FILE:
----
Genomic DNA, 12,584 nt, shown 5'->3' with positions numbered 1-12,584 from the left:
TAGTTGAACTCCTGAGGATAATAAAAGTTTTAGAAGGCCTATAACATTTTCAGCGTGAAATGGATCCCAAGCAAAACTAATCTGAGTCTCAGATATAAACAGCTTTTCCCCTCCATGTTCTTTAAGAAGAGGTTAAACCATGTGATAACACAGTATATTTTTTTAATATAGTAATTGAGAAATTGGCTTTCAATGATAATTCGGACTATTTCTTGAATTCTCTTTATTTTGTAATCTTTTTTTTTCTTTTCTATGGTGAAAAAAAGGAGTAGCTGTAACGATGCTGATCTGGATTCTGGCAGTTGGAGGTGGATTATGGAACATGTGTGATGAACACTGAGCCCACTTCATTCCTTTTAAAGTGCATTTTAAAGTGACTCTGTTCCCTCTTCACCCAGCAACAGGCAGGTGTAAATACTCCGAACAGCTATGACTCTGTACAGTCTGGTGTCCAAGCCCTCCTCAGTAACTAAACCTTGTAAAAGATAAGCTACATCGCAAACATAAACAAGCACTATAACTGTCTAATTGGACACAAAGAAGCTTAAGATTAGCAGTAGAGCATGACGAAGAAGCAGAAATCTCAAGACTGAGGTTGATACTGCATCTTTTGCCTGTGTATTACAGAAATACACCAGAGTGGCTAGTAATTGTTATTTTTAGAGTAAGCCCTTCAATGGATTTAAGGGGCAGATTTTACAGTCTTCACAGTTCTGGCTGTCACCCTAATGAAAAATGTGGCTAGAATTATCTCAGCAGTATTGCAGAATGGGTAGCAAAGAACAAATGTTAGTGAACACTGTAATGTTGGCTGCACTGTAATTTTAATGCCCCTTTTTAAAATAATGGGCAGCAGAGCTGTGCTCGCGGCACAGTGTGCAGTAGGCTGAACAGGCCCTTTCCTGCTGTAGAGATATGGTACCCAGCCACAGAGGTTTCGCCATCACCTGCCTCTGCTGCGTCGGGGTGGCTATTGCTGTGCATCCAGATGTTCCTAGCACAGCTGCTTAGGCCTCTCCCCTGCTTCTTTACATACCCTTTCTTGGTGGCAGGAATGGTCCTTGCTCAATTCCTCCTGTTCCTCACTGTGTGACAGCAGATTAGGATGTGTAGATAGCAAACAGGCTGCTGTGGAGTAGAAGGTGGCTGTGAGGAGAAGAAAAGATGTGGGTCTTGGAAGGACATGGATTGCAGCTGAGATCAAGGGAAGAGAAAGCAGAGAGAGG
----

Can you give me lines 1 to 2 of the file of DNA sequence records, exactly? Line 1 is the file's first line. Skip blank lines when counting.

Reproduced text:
Genomic DNA, 12,584 nt, shown 5'->3' with positions numbered 1-12,584 from the left:
TAGTTGAACTCCTGAGGATAATAAAAGTTTTAGAAGGCCTATAACATTTTCAGCGTGAAATGGATCCCAAGCAAAACTAATCTGAGTCTCAGATATAAACAGCTTTTCCCCTCCATGTTCTTTAAGAAGAGGTTAAACCATGTGATAACACAGTATATTTTTTTAATATAGTAATTGAGAAATTGGCTTTCAATGATAATTCGGACTATTTCTTGAATTCTCTTTATTTTGTAATCTTTTTTTTTCTTTTCTATGGTGAAAAAAAGGAGTAGCTGTAACGATGCTGATCTGGATTCTGGCAGTTGGAGGTGGATTATGGAACATGTGTGATGAACACTGAGCCCACTTCATTCCTTTTAAAGTGCATTTTAAAGTGACTCTGTTCCCTCTTCACCCAGCAACAGGCAGGTGTAAATACTCCGAACAGCTATGACTCTGTACAGTCTGGTGTCCAAGCCCTCCTCAGTAACTAAACCTTGTAAAAGATAAGCTACATCGCAAACATAAACAAGCACTATAACTGTCTAATTGGACACAAAGAAGCTTAAGATTAGCAGTAGAGCATGACGAAGAAGCAGAAATCTCAAGACTGAGGTTGATACTGCATCTTTTGCCTGTGTATTACAGAAATACACCAGAGTGGCTAGTAATTGTTATTTTTAGAGTAAGCCCTTCAATGGATTTAAGGGGCAGATTTTACAGTCTTCACAGTTCTGGCTGTCACCCTAATGAAAAATGTGGCTAGAATTATCTCAGCAGTATTGCAGAATGGGTAGCAAAGAACAAATGTTAGTGAACACTGTAATGTTGGCTGCACTGTAATTTTAATGCCCCTTTTTAAAATAATGGGCAGCAGAGCTGTGCTCGCGGCACAGTGTGCAGTAGGCTGAACAGGCCCTTTCCTGCTGTAGAGATATGGTACCCAGCCACAGAGGTTTCGCCATCACCTGCCTCTGCTGCGTCGGGGTGGCTATTGCTGTGCATCCAGATGTTCCTAGCACAGCTGCTTAGGCCTCTCCCCTGCTTCTTTACATACCCTTTCTTGGTGGCAGGAATGGTCCTTGCTCAATTCCTCCTGTTCCTCACTGTGTGACAGCAGATTAGGATGTGTAGATAGCAAACAGGCTGCTGTGGAGTAGAAGGTGGCTGTGAGGAGAAGAAAAGATGTGGGTCTTGGAAGGACATGGATTGCAGCTGAGATCAAGGGAAGAGAAAGCAGAGAGAGG